The People of Gibraltar
1567 - Juan Mateos - Vivió y murió en esta Ciudad

Don Garcia de Haro and Juan Martinez - General Don and Sir Robert Mansell
Giovanni Maria Boschetti and  the Reverend  Louis  Orfila

Perhaps the first mention of an identifiable hospital in Gibraltar is that of Nuestra Señora de las Misericordias a large hermitage and asylum which stood on the western side of the main square of Gibraltar. 

Plan of Gibraltar -B is the hospital of Nuestra Señora de las Misericordia. It is probably not in the right place   ( 1567 - Anton Van Den Wyngaerde - detail ) (See LINK

The first written mention of at least one other  hospital in Gibraltar comes from Gibraltar's very own original historian, Alonso Hernández del Portillo. (See LINK
Hay mas en esta Ciudad otro hospital donde se cuidan las enfermedades de bubas y llagas el cual fundó un hombre llamado Juan Mateos, que fue primero ventero de Albalate, y peleo cuando entraron los Turcos, (see LINK)  a quien todos conocimos, y tuvimos por santo. Vivió y murió en esta Ciudad y en ella se tiene en opinión de santo.
Nombrase este hospital Nuestra Señora de los Desamparados, que hoy lo tienen los Padres de Don Juan de Dios, y se llama de Nuestra Señora de la Salud.

Bottom center and on the west side of the main square of Gibraltar is Nuestra Señora de las Misericordias - the building on the top centre is the hospital of San Juan de Dios  ( 1627 - Luis Bravo de Acuña - detail  )    (See LINK

According to Charles Montegriffo a local medical historian writing in the British Medical Journal in 1978:
The hospital was the creation of probably the most colourful medical personality ever to inhabit these shores - Juan Mateos. In his youth Mateos was active in defending Gibraltar against Algerian pirates and became famous in resisting one of their landings, killing the pirate leader. Possibly capitalising on his fame he became a merchant and amassed a considerable amount of money. 
Later he became the official "Dispenser of Royal Licences" - a position that must have afforded him many opportunities to make more. Yet in 1567 Mateos seems to have undergone a sudden change of heart, having been particularly affected by the sorry sight of the many sick seamen left stranded in Gibraltar after voyages to the New World as well as by the plight of the poor sick of the town.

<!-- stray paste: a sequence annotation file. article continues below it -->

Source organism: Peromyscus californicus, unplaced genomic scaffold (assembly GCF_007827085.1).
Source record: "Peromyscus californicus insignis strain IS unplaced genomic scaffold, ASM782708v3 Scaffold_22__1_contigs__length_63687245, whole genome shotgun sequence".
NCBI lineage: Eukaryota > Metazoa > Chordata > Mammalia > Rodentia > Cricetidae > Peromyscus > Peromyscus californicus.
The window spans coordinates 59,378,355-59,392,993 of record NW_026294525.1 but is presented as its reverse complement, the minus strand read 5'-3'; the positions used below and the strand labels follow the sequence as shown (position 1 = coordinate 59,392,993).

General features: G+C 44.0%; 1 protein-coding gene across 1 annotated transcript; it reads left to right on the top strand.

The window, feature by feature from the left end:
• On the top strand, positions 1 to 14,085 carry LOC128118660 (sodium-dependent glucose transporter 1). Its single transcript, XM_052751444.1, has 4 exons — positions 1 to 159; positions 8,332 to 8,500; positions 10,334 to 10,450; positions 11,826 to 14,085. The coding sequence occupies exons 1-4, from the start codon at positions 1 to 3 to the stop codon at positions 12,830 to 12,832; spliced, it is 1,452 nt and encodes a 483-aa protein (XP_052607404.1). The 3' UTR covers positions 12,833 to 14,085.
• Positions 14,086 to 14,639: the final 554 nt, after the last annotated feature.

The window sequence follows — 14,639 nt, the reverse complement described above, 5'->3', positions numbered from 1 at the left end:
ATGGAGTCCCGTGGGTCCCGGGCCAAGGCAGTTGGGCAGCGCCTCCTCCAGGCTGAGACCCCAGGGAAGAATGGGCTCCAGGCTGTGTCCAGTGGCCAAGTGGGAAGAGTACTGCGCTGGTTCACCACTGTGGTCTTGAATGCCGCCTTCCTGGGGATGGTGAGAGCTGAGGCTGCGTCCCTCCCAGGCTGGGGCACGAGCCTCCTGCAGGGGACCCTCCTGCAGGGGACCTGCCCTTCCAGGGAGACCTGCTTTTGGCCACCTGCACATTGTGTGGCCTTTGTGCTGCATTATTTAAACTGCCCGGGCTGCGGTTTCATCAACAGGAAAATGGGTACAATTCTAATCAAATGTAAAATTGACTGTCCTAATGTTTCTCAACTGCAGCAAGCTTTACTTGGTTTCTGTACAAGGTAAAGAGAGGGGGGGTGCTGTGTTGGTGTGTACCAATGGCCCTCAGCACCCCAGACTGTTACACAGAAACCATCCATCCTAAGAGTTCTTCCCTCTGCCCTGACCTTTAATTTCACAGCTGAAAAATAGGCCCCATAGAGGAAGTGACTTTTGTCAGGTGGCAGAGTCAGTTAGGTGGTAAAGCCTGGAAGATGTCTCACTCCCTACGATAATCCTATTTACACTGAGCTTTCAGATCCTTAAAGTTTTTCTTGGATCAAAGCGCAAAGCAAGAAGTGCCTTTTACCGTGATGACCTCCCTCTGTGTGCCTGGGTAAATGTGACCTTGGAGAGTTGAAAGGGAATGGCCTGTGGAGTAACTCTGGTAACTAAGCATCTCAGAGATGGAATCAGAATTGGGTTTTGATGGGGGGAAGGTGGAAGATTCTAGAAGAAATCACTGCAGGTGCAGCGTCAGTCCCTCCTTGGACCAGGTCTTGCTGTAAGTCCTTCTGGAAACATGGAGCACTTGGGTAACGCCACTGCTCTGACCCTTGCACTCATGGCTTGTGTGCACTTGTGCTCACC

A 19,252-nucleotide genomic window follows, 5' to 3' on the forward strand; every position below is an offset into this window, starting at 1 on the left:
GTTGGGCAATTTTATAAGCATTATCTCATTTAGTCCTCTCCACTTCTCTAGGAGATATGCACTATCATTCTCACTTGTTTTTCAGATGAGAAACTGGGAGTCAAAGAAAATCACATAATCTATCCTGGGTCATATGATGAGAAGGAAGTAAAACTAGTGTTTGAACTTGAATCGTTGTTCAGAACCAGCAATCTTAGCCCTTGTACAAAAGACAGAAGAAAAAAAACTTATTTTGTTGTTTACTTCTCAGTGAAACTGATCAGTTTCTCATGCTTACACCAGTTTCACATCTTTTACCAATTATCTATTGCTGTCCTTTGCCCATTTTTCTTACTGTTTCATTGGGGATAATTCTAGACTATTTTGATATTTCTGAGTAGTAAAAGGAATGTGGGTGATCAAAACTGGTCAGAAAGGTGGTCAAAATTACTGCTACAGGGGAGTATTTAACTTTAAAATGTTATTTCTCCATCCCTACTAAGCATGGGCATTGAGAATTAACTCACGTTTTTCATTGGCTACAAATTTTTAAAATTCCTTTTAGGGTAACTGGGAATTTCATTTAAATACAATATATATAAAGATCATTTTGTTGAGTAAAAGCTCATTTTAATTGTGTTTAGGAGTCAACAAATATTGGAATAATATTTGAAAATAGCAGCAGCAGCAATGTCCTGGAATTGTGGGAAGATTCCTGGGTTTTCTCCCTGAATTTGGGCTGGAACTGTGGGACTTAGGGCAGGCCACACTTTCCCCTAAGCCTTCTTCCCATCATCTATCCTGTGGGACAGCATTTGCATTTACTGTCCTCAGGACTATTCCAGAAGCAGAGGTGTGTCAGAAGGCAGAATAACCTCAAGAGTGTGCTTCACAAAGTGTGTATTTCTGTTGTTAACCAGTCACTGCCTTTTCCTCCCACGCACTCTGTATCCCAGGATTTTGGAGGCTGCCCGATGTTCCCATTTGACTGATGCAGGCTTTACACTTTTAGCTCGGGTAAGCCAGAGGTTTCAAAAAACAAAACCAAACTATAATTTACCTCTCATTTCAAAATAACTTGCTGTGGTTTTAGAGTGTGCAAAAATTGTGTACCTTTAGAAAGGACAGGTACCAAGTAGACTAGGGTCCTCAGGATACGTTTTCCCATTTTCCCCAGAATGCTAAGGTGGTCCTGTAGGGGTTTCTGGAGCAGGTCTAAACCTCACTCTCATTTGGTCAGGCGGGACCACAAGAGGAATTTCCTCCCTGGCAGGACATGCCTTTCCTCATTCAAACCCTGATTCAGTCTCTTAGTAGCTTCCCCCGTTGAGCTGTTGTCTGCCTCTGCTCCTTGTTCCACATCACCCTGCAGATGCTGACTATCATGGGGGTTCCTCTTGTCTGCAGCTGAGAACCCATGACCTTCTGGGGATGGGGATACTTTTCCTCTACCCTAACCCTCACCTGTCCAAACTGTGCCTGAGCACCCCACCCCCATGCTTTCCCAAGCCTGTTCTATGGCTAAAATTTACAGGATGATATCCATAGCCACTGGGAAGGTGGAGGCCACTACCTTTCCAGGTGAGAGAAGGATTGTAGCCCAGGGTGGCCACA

He turned his large town house into an infirmary, keeping only a small cell for himself. He lived frugally, ate badly, and wore only sackcloth: his considerable fortune he put to charitable work in running the hospital, and when all his money was gone he spent the mornings begging and collecting alms with which to keep the hospital going. Records show that a disproportionate number of the patients treated, particularly sailors, suffered from a virulent form of syphilis brought over from the New World. 
Mateos continued his almost singlehanded work for 24 years and became well known in the surrounding countryside, patients coming to him from far and wide. In 1591 the Bishop of Cadiz came to Gibraltar to visit the saintly man and his medical institution but on meeting him found him so weak "in consequence of much work and fasting" that he arranged for the Order of St John of God to take over the hospital and run it for him. 
Mateos joined the order himself but his activities gradually diminished and he died an old man in 1594. His death was a sad blow, and he was lamented and venerated with religious ceremonies lasting several days. The hospital, however, continued to thrive and gave service to the townspeople and the sick for miles around. The main hospital in Gibraltar has remained on the same site throughout the centuries, though from time to time its medical function has been temporarily interrupted.
Although not mentioned by Montegriffo, the hospital was itself a complex which included both a church and a convent which might account for the various names attributed to it over time - from Nuestra Señora de los Desamparados, to San Juan de Dios to Portillo's Nuestra Señora de la Salud. The Spanish Historian Ignacio Lopez de Ayala (see LINK) writing in the late 18th century describes it as follows:
. . . . como la obra estaba trazada por Juan Mateos con el objeto principal de curar los pobres, era muy capaz la enfermera i corta la vivienda de los frailes. La iglesia era de una nave con diferentes altares , i en el mayor se veneraba la imagen de Nuestra Señora de la Salud, objeto de mucha devoción del pueblo.
The Bishop of Cadiz was Don Garcia de Haro. In essence his intervention allowed a group of monks from the religious establishment of San Juan de Dios in Granada to come to Gibraltar where they more or less took the business of running the hospital and going around the town asking for alms. One wonders whether they followed the example of the good Don Juan who was in the habit of going around town shoeless and dressed in what one might interpret today as sackcloth and ashes. In fact his life, generally was one of abnegation of all one might consider to be the good things in life;